For my next choice, I return to my youth, and a book I was recommended by a sympathetic primary school teacher, who allowed me access to her ‘special shelves’. The Weirdstone of Brisingamen by Alan Garner, was my first introduction to magic, and the links with mythology. Like JK Rowling, Alan Garner’s books dwell close to the origins of our local and not so local legends. This book is based on the legend of Alderley, and is incidentally set in the same county as The Brotherhood and The Refuge.

Finally, I’m returning to a novel covering the period 1860-1901 with Victoria Holt’s On The Night of The Seventh Moon. This is probably classed as gothic romance, and has all the required elements of a fantastic love story: a mysterious hero, hints of Northern legends, Princes and Dukes from the little principalities that made up Germany at that time, and a vulnerable, but strong and determined heroine. Match these with a charming but evil villain, and death threats – how could I resist?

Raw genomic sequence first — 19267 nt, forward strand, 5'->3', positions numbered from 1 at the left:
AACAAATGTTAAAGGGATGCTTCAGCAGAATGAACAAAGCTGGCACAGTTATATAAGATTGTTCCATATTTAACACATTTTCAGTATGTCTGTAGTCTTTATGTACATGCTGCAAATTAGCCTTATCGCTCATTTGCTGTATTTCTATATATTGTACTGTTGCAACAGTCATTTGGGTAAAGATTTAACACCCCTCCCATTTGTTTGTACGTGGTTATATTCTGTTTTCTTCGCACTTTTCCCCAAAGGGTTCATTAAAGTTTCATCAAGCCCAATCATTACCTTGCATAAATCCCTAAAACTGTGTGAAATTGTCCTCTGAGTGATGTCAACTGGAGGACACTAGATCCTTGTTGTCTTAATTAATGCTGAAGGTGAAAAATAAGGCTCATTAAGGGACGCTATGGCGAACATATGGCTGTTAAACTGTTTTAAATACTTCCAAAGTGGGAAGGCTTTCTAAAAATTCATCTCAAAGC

About Jo

Jo Fenton grew up in Hertfordshire. She devoured books from an early age, particularly enjoying adventure books, school stories and fantasy. She wanted to be a scientist from aged six after being given a wonderful book titled “Science Can Be Fun”. At eleven, she discovered Agatha Christie and Georgette Heyer, and now has an eclectic and much loved book collection cluttering her home office.

Jo combines an exciting career in Clinical Research with an equally exciting but very different career as a writer of psychological thrillers.